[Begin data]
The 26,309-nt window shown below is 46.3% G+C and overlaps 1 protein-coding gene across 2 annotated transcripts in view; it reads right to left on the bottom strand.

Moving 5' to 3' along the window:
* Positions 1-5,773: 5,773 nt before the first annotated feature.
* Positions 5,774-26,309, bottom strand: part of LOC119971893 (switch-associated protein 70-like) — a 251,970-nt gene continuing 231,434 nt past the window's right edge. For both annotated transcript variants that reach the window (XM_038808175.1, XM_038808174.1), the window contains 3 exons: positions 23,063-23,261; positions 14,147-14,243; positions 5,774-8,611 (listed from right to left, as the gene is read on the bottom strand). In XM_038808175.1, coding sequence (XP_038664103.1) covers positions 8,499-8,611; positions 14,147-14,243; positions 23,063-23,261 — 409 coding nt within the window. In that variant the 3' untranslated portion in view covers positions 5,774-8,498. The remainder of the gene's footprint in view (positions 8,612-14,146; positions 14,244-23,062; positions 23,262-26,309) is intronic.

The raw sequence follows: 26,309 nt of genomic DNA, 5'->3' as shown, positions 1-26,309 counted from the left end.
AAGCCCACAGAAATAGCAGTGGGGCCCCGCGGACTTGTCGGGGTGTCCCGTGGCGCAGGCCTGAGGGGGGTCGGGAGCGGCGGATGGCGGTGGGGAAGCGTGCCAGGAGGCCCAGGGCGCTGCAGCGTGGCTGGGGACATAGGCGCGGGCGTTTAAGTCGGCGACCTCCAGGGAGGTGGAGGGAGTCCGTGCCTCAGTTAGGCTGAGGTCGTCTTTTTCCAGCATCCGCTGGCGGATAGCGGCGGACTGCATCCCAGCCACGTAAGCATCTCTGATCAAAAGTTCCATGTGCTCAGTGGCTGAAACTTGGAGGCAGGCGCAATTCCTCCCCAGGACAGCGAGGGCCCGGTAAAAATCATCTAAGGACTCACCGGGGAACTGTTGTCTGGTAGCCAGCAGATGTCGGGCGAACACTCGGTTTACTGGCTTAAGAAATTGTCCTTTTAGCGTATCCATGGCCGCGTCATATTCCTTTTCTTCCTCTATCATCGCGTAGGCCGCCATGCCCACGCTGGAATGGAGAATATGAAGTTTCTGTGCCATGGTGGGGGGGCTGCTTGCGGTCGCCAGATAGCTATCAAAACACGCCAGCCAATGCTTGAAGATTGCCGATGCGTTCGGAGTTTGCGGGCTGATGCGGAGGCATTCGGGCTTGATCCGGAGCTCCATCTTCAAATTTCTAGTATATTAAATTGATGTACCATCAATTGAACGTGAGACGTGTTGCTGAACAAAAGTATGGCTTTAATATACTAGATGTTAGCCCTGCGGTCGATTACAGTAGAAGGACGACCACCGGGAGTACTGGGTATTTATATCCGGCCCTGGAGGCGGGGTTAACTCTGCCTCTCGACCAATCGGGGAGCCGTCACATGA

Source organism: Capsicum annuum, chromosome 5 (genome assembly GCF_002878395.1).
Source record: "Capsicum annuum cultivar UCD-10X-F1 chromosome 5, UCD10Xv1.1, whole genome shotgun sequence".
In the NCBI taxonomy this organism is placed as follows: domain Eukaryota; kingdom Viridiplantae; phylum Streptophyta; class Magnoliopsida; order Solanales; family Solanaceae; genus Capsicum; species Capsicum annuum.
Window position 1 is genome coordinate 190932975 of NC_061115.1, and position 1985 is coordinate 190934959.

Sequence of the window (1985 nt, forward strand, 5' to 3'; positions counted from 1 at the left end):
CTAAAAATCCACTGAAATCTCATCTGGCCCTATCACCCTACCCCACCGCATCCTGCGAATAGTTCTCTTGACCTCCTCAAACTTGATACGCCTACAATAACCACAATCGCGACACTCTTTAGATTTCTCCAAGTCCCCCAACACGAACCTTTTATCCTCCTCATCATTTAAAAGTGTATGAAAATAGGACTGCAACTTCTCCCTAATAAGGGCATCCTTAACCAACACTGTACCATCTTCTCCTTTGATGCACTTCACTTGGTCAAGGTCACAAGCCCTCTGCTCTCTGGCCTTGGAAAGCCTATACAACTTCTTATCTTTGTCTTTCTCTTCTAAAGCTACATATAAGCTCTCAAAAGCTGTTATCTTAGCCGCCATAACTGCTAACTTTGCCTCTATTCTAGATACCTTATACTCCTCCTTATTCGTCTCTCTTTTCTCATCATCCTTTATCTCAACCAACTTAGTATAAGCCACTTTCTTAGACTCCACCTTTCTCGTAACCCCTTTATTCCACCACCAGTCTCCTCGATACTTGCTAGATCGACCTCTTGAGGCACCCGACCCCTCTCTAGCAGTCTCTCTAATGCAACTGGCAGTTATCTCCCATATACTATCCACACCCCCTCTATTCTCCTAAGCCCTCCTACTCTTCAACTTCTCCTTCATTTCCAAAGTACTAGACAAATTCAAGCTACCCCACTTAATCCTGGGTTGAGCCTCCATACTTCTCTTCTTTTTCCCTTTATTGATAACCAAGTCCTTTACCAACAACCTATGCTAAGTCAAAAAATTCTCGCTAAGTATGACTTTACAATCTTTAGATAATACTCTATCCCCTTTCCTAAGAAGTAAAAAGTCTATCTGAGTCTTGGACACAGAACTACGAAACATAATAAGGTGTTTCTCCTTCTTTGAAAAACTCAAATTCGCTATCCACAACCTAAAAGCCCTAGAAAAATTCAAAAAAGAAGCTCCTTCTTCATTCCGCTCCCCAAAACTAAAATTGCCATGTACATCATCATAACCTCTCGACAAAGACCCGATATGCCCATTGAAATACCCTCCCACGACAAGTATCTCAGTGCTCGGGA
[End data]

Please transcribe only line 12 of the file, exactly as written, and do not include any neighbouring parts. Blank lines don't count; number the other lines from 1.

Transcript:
CTAAAAATCCACTGAAATCTCATCTGGCCCTATCACCCTACCCCACCGCATCCTGCGAATAGTTCTCTTGACCTCCTCAAACTTGATACGCCTACAATAACCACAATCGCGACACTCTTTAGATTTCTCCAAGTCCCCCAACACGAACCTTTTATCCTCCTCATCATTTAAAAGTGTATGAAAATAGGACTGCAACTTCTCCCTAATAAGGGCATCCTTAACCAACACTGTACCATCTTCTCCTTTGATGCACTTCACTTGGTCAAGGTCACAAGCCCTCTGCTCTCTGGCCTTGGAAAGCCTATACAACTTCTTATCTTTGTCTTTCTCTTCTAAAGCTACATATAAGCTCTCAAAAGCTGTTATCTTAGCCGCCATAACTGCTAACTTTGCCTCTATTCTAGATACCTTATACTCCTCCTTATTCGTCTCTCTTTTCTCATCATCCTTTATCTCAACCAACTTAGTATAAGCCACTTTCTTAGACTCCACCTTTCTCGTAACCCCTTTATTCCACCACCAGTCTCCTCGATACTTGCTAGATCGACCTCTTGAGGCACCCGACCCCTCTCTAGCAGTCTCTCTAATGCAACTGGCAGTTATCTCCCATATACTATCCACACCCCCTCTATTCTCCTAAGCCCTCCTACTCTTCAACTTCTCCTTCATTTCCAAAGTACTAGACAAATTCAAGCTACCCCACTTAATCCTGGGTTGAGCCTCCATACTTCTCTTCTTTTTCCCTTTATTGATAACCAAGTCCTTTACCAACAACCTATGCTAAGTCAAAAAATTCTCGCTAAGTATGACTTTACAATCTTTAGATAATACTCTATCCCCTTTCCTAAGAAGTAAAAAGTCTATCTGAGTCTTGGACACAGAACTACGAAACATAATAAGGTGTTTCTCCTTCTTTGAAAAACTCAAATTCGCTATCCACAACCTAAAAGCCCTAGAAAAATTCAAAAAAGAAGCTCCTTCTTCATTCCGCTCCCCAAAACTAAAATTGCCATGTACATCATCATAACCTCTCGACAAAGACCCGATATGCCCATTGAAATACCCTCCCACGACAAGTATCTCAGTGCTCGGGA